Linear Stapler in Total Laryngectomy


Introduction: Stapler application for pharyngeal closure after total laryngectomy allows rapid watertight closure. We intend to report the experience of the Portuguese Oncology Institute of Lisbon, Francisco Gentil (IPOLFG). Material and Methods: Retrospective study of patients submitted to total laryngectomy using linear stapler device treated in IPOLFG from 2005 to 2010. Results: 108 patients were studied. The majority of patients were male, aged from 60 to 69 years old, and had smoking and alcohol habits. The average length of hospital stay was 13.1 days. Post-operative complications occurred as follows: wound infection in 6.5%, cervical hematoma in 4.6% and pharyngocutaneous fistula in 11.1% of cases. Conclusions: The mechanical suture of the pharynx in total laryngectomy is a simple and quick method. It does not increase the incidence of post-operative complications. It seems to be a very safe method, as long as its limits regarding the location and extent of tumour are respected.

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Durao, C. , Motta, S. , Hebe, A. , Pacheco, R. , Montalvão, P. and Magalhães, M. (2014) Linear Stapler in Total Laryngectomy. International Journal of Otolaryngology and Head & Neck Surgery, 3, 354-358. doi: 10.4236/ijohns.2014.36063.

1. Introduction

Since the first total laryngectomy performed in 1873 by Theodor Billroth [1] there has been great progress. Nowadays some controversies still exist, namely, regarding the ideal method for closure of the pharyngeal defect created after total laryngectomy.

The requirements for pharyngoesophageal closure are absence of tension on wound edges and the possibility to preserve of viability of the mucosa, in order to create a waterproof barrier that contains pharyngeal secretions [2] . Closure of the pharynx is one of the most important surgical steps and requires special attention from the surgeon. The efficacy of this closure influences postoperative recovery and may be determinant in the occurrence of post-operative complications, particularly pharyngocutaneous fistula.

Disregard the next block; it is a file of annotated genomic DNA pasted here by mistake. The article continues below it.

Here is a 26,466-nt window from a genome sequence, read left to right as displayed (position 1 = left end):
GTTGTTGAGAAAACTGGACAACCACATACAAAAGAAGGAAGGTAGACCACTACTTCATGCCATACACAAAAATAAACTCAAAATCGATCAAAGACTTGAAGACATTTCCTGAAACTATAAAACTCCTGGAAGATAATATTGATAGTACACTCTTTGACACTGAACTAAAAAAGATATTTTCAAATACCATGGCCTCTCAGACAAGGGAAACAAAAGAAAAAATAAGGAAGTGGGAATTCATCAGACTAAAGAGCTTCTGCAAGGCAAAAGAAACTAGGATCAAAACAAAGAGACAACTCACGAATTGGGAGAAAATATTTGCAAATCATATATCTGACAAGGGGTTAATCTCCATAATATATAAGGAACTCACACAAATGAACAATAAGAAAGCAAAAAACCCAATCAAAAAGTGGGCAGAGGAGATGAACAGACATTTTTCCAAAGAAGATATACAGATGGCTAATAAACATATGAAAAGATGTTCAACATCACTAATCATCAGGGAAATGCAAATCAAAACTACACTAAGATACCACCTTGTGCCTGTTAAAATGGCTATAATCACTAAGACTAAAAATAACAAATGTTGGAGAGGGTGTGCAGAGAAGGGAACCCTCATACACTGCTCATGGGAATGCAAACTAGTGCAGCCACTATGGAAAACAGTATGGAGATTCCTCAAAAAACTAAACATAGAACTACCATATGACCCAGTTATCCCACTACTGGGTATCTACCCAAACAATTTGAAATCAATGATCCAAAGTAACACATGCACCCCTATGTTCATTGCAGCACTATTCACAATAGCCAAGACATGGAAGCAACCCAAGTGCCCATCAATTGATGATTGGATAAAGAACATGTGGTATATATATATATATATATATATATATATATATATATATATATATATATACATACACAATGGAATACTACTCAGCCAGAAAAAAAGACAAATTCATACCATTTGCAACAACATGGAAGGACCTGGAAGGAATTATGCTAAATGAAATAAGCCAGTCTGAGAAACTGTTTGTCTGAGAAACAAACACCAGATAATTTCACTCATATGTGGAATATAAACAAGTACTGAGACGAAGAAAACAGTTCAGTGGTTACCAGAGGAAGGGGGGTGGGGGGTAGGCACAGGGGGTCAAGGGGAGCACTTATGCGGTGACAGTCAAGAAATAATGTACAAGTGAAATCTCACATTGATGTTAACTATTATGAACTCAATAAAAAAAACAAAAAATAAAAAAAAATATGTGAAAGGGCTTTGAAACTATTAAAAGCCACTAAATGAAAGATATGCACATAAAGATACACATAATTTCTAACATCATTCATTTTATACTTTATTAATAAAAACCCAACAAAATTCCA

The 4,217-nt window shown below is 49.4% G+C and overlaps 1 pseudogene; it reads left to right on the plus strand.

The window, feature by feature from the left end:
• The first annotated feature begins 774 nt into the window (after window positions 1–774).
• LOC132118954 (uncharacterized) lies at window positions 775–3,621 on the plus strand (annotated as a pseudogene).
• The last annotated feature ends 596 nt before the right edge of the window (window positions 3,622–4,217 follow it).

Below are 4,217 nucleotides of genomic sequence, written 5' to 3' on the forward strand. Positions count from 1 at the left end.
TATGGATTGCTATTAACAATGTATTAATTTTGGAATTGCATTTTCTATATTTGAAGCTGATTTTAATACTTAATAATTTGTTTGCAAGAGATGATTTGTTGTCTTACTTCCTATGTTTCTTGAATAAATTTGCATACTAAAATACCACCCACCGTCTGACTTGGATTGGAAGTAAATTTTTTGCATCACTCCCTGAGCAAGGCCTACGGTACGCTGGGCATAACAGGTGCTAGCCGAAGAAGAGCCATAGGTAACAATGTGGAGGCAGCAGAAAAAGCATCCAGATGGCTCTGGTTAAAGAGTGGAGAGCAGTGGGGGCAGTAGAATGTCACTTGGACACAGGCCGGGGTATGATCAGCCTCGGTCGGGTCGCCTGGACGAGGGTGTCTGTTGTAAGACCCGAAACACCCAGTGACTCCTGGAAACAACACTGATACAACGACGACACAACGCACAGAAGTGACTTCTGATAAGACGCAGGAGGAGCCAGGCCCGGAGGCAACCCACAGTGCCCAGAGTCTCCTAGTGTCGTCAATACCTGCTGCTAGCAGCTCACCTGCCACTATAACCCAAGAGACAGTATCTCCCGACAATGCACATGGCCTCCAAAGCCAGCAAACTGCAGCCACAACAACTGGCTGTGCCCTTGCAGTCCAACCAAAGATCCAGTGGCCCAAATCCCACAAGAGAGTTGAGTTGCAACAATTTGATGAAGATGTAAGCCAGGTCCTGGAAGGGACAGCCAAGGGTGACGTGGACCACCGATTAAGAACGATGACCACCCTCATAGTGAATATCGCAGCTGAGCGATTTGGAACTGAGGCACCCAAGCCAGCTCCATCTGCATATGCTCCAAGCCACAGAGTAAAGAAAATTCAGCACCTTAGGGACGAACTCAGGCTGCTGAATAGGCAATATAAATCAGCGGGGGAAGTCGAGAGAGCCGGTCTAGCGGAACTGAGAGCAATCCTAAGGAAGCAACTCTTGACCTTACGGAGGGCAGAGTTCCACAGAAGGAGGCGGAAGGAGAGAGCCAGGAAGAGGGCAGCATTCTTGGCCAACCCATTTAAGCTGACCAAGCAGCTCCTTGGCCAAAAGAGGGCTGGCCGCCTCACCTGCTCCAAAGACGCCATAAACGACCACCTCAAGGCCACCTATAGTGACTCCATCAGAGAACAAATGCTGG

Originally, hand suture closure of the pharynx was the only method available. But in recent decades, the closure of the pharynx with linear stapler during total laryngectomy has been popularized.

In the Portuguese Oncology Institute of Lisbon, Francisco Gentil (IPOLFG) the use of linear stapler for pharynx closure is performed with closed technique and exclusively on endolaryngeal tumours. We believe that this technique, if applied to such cases, allows a safe oncologic surgery. It should not be applied to larynx tumours where it is not possible to guarantee adequate tumour-free surgical margins [2] -[5] .

When the resection of the larynx is performed as usual, it implies opening the pharynx and contaminating the surgical field with pharyngeal secretions. Alternatively, with linear stapler closed technique, the larynx is detached from the pharynx only when the closure of the pharynx is complete. This converts a surgery with a septic time into an aseptic intervention and might reduce postoperative complications [5] .

Currently several authors advocate linear stapler closure numerous advantages comparing to the manual closure [2] [4] -[7] .

It has been reported that hand suture closure is associated with an increase of operative time, and tissue necrosis [2] [6] . Necrosis is most likely induced by repeated manipulation of the mucosa by surgical instruments, or by the ischaemia induced by suture’s wires. Conversely, the linear stapling machine allows a secure, haemostatic closure, with little tissue injury or inflammation [6] .

Some even suggest that the linear stapler is associated with a lower rate of post-operative complications, namely pharyngocutaneous fistula, especially in previously irradiated patients or in those who undergo organ preservation protocols with chemotherapy associated with radiotherapy [4] .